68 Philo, De Opificio Mundi, 70 in D. Winston (tr.), Philo of Alexandria: the Contemplative Life, The Giants, and Selections, op. cit., 173. See further Lewy Hans, Sobria Ebrietas (Giessen: A. Töppelmann, 1929).

69 Philo, Quis Rerum Divinarum Heres Sit, 68f in D. Winston (tr.), op. cit., 169.

70 See Nelson John E., Healing the Split (New York: SUNY Press, 1994), 147–52 for a balanced and well-informed discussion of the issues.

71 Ibid., 358–9.

72 Douglas Mary, ‘A distinctive anthropological perspective’ in Douglas Mary (ed.), Constructive Drinking: Perspectives on Drink from Anthropology (Cambridge: Cambridge University Press, 1987), 315:4.

73 Ennead VI.7[38].34, 14. See Rist John, Eros and Psyche: Studies in Plato, Plotinus and Origen (Toronto: University of Toronto Press, 1964), 77–9: 99. See also Zeke Mazur, ‘Having Sex with the One: Erotic Mysticism in Plotinus and the Problem of Metaphor’ in P. Vassilopoulou and S. R. L. Clark (eds), Late Antique Epistemology, op. cit., 67–83.

74 Ennead VI.7 [38].26, 21f.

75 I should add – merely to avoid misunderstanding - that Plotinus reckons that ‘if [lovers] remain chaste there is no error in their intimacy with the beauty here below, but it is error to fall away into sexual intercourse’: Ennead III.5 [50].1, 36f.

76 Ennead V.8 [31].10, after Plato, Phaedrus 246eff.

77 Ennead VI.9 [9].11.

78 Ennead IV.4 [28].7.

79 Actually, as he points out, non-rational creatures manage very well: Ennead I.4 [46].2.31–43.

80 Ennead V.3 [49].3, 46ff.

81 Weil Simone, Notebooks, translated by Wills A. (London: Routledge & Kegan Paul, 1956), Vol.2, 423. This thought is not to be taken lightly: it is difficult not to see in it one aspect of Weil's fatal anorexia, but her insights should not be ignored merely because, as it so often does, ‘the disease’ (that is, the demon) took advantage of them. When she wrote that ‘I cannot conceive of the necessity for God to love me, when I feel so clearly that even with human beings affection for me can only be a mistake. But I can easily imagine that he loves that perspective of creation which can only be seen from the point where I am… I must withdraw so that he can see it. I must withdraw so that God may make contact with the beings whom chance places in my path and whom he loves’ (Weil Simone, Gravity and Grace (Lincoln, NE: University of Nebraska Press, 1952), 88), the disease was speaking. How could it be that God loved everything but Weil? See also Lippitt John, ‘True self-love and true self-sacrifice’, International Journal of Philosophy of Religion 645 (2009).

82 The punning relationship of aletheia, truth, and lethe, forgetfulness, is founded on a false etymology, but still has some force: see my God's World and the Great Awakening (Oxford: Clarendon Press, 1991), 48–54.

83 Ennead III.8 [30].4. 5–6.

84 Ennead V.3 [49].13. That the One is not a thing is a doctrine ably discussed by Perl Eric D. in Theophany: the Neoplatonic Philosophy of Dionysius the Areopagite (New York: SUNY Press, 2007). On the apophatic tradition, see Sells Michael Anthony, Mystical Languages of Unsaying (Chicago: University of Chicago Press, 1994).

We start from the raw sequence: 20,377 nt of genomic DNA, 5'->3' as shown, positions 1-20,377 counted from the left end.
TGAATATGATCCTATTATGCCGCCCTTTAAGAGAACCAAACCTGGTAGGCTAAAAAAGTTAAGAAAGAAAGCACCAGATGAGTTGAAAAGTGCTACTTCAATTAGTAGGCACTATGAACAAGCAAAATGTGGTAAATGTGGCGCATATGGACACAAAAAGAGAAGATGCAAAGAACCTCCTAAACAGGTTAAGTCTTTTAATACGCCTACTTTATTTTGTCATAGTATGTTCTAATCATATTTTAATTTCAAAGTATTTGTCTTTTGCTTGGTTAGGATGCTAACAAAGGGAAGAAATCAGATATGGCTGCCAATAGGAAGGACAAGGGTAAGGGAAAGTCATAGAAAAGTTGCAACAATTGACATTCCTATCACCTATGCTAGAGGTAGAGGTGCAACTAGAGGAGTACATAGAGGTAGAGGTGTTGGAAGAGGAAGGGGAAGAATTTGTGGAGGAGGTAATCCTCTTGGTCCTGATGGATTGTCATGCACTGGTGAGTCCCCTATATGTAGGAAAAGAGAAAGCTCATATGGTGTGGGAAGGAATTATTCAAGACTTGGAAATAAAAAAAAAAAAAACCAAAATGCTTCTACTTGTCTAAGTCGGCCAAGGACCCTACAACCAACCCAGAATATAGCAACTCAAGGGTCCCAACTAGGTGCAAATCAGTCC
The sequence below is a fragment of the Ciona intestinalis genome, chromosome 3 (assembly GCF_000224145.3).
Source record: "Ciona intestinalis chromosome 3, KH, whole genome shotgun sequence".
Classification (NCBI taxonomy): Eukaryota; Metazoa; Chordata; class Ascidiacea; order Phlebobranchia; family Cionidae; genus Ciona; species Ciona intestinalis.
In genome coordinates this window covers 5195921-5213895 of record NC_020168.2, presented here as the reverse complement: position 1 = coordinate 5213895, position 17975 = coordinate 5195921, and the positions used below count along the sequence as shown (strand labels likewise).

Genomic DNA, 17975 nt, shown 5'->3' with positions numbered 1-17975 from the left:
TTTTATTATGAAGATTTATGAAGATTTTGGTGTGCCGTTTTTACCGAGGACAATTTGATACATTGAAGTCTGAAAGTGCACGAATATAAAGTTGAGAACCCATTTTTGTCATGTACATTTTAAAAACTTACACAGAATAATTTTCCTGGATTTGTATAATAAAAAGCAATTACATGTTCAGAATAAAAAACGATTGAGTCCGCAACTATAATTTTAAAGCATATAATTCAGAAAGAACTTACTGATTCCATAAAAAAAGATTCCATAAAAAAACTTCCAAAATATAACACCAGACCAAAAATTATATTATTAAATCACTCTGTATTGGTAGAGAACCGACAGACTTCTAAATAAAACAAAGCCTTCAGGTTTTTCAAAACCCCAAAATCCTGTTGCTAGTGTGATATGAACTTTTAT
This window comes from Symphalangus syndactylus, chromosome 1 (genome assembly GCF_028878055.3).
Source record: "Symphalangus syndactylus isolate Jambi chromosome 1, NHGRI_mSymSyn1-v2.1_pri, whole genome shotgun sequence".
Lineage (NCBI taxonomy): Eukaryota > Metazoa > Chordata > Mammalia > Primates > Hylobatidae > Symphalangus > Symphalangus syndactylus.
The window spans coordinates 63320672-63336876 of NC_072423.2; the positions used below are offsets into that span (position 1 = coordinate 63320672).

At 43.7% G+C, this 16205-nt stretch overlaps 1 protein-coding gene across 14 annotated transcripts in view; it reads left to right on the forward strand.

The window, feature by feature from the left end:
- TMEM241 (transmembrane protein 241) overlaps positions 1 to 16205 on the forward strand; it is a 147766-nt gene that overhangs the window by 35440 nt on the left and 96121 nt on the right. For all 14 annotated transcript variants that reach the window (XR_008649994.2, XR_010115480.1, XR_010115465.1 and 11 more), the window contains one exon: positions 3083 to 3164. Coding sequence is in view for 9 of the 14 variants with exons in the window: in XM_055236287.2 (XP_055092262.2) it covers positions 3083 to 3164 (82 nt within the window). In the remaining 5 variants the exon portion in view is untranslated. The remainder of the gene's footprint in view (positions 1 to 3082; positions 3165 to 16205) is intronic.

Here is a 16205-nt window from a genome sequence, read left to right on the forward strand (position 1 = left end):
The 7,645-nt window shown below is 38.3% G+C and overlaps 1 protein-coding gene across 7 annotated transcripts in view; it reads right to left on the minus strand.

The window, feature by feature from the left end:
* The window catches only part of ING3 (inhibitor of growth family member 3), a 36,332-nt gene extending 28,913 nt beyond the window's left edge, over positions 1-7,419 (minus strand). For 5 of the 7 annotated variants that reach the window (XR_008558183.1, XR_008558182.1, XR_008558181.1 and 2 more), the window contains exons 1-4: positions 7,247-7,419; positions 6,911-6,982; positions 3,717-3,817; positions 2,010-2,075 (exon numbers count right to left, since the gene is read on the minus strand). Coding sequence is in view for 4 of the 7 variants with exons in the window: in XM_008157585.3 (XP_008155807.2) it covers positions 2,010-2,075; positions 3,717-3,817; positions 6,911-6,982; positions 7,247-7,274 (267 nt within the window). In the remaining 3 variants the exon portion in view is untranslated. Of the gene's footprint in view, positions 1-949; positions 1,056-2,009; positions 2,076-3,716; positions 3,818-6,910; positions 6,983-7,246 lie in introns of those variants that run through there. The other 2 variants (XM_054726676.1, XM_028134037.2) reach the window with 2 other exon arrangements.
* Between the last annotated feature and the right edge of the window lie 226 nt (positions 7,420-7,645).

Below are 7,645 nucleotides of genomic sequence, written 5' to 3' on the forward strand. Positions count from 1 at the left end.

85 Ennead VI.9 [9].4, quoting Plato, Letter VII.241c5.

86 Ennead V.3 [49].10; see also VI.7 [38].35.

87 Ennead VI.7 [38].41; see also Ennead V.1 [10].4, 38: ‘if you take away otherness, it will become one and remain silent’.

88 Tao Te Ching, ch.1.

89 Hume David, Dialogues Concerning Natural Religion (1779), pt.4: Hume on Religion, edited by Wollheim R. (London: Fontana, 1963), 131.

90 Ennead V.2 [11].2: plants embody the most audacious and stupid part or sort of soul!

91 Compare Enneads I.6 [1].9, 39 and I.8 [51].15, 25.

92 See also Ps-Dionysius , The Complete Works, translated by Luibheid Colm (London: SPCK, 1987), 73: The Divine Names 697A: ‘Its nature, unconfined by form, is the creator of all form. In it is nonbeing really an excess of being. It is not a life, but is, rather, superabundant Life. It is not a mind, but is superabundant Wisdom.… And one might even say that nonbeing itself longs for the Good which is above all being.’

93 E. Hornung, Conceptions of God in Ancient Egypt, op. cit., 253.

94 This collapse of boundaries, ‘the death of the “I” as knower, chooser, and doer’, is the sinister image of the Plotinian ascent: see John E. Nelson, Healing the Split, op. cit., 43. In a way the psychotic is correct: reality is larger than we know, and full of demons. But if Plotinus is correct, so also was Housman, in his more optimistic mode: ‘The world is round, so travellers tell,/ And straight though reach the track,/ Trudge on, trudge on, ‘twill all be well,/ The way will guide one back’ (Housman A. E., ‘A Shropshire Lad’ 36 in Collected Poems (Harmondsworth: Penguin, 1956; 1st published 1939), 65).

95 Ennead VI.7 [38].36.

Stephen R. L. Clark was Professor of Philosophy at the University of Liverpool. His books include The Nature of the Beast (1982), Animals and their Moral Standing (1997), Biology and Christian Ethics (2006), G. K. Chesterton: Thinking Backwards, Looking Forwards (2006) and Understanding Faith: Religious Belief and Its Place in Society (2009).